Former WWE star Dean “Mojo” Muhtadi (formerly known as Mojo Rawley) made a name for himself in the company’s NXT brand as a high-energy hero. But he says Vince McMahon saw him as a heel after he was called up to the main roster.
“I think that was just kind of where his mind went when he was looking at who am I, how I act, how I work, the physically with it,” Muhtadi told The Sessions with Renee Paquette. “So I think that was just something that was bound to happen. I wasn’t resistant to it in the beginning. I thought it would be fun, I thought it would be different. I had my first ever match as a heel in a pay-per-view with Zack (Ryder), I think it was the Clash of Champions when I turned on him.
“Man, that was kind of nerve-wracking too. I didn’t have any practice runs at this,” Muhtadi continued. “I was a babyface literally my whole career and then that happened. Yeah, it was just kind of an interesting situation. I know they wanted to get me away from the ‘stay hype’ thing, which I really didn’t want to do. I mean, that’s been like kind of my life’s mantra.”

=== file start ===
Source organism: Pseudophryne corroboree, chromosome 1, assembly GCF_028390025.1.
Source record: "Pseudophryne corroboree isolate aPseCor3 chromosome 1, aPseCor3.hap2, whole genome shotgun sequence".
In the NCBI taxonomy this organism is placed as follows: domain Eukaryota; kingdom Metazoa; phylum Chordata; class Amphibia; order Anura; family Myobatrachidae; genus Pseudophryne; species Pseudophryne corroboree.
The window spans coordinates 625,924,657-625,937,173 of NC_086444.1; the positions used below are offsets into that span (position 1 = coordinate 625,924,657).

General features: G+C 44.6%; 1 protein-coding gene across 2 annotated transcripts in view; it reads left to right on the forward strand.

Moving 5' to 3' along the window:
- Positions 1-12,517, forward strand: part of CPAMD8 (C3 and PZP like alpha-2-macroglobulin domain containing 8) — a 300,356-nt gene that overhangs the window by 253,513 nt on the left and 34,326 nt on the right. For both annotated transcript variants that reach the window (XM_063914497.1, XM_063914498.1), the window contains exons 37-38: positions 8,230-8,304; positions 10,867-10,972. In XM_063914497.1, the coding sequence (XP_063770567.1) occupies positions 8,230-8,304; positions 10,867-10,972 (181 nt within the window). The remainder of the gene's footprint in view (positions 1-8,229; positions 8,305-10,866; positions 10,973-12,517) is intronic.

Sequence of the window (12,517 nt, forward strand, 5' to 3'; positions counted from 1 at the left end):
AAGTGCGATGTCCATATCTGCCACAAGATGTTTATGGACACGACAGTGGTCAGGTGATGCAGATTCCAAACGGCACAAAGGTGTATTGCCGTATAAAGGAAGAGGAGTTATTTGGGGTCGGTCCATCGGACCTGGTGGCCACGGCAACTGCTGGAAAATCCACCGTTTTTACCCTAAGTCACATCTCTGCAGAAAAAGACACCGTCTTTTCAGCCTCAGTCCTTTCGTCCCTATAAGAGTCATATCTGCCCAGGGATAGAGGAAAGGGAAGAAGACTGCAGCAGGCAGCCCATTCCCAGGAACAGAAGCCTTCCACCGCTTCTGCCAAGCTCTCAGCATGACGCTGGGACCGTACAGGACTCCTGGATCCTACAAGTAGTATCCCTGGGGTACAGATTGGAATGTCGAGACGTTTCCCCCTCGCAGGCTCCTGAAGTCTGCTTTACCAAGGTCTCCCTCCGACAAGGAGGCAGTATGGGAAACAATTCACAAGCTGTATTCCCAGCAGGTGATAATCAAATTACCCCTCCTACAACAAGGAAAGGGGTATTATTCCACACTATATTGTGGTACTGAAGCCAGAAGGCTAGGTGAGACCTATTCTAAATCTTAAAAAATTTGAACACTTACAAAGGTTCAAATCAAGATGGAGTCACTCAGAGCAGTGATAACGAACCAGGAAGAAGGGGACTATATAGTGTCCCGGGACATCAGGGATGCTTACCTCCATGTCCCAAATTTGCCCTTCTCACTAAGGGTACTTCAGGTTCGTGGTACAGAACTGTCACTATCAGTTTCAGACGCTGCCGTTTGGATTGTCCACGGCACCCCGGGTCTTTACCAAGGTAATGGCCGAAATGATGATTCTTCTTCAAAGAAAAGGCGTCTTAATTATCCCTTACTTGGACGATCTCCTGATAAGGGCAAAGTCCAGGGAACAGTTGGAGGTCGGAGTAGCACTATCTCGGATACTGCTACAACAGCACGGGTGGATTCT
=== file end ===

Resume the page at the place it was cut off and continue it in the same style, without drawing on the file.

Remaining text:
Dean Muhtadi says he didn’t have frequent interactions with Vince McMahon while he was on WWE’s main roster. But he says they were always positive and they got along well.
“I wasn’t one of these guys that will hang out in his office for like, an hour and really talk about nothing,” Muhtadi recalled. “But we always had like, a good relationship and I think he always saw me in one particular role in the company. But it seemed like it got to be like, the same kind of ebb and flow. I would go have a conversation with him and kind of let him in on just a small fraction of what I thought I could do.”
Dean Muhtadi went through a number of character changes during his run on WWE’s main roster. That included one that was set up by a series of vignettes where he talked to himself in a mirror. It led to Muhtadi wrestling in face paint. He says he was not fond of that change.
“The runs would last anywhere from like, one week, from when I did the stupid face paint thing, to like, a month or two,” Muhtadi recalled. “And then, somehow when it came time to actually have the run, not just set up the run with get-over matches, things just ended. And then it was back to, ‘Okay, I’m in this lull again. Let’s just rinse and repeat.’ And every year it just seemed to be this new little wrinkle and we go from there and it used to drive me crazy because it was like, we’ve got some guys that play major characters and major personalities on television that in real life have the personality of a rock. Not The Rock, like a rock.”
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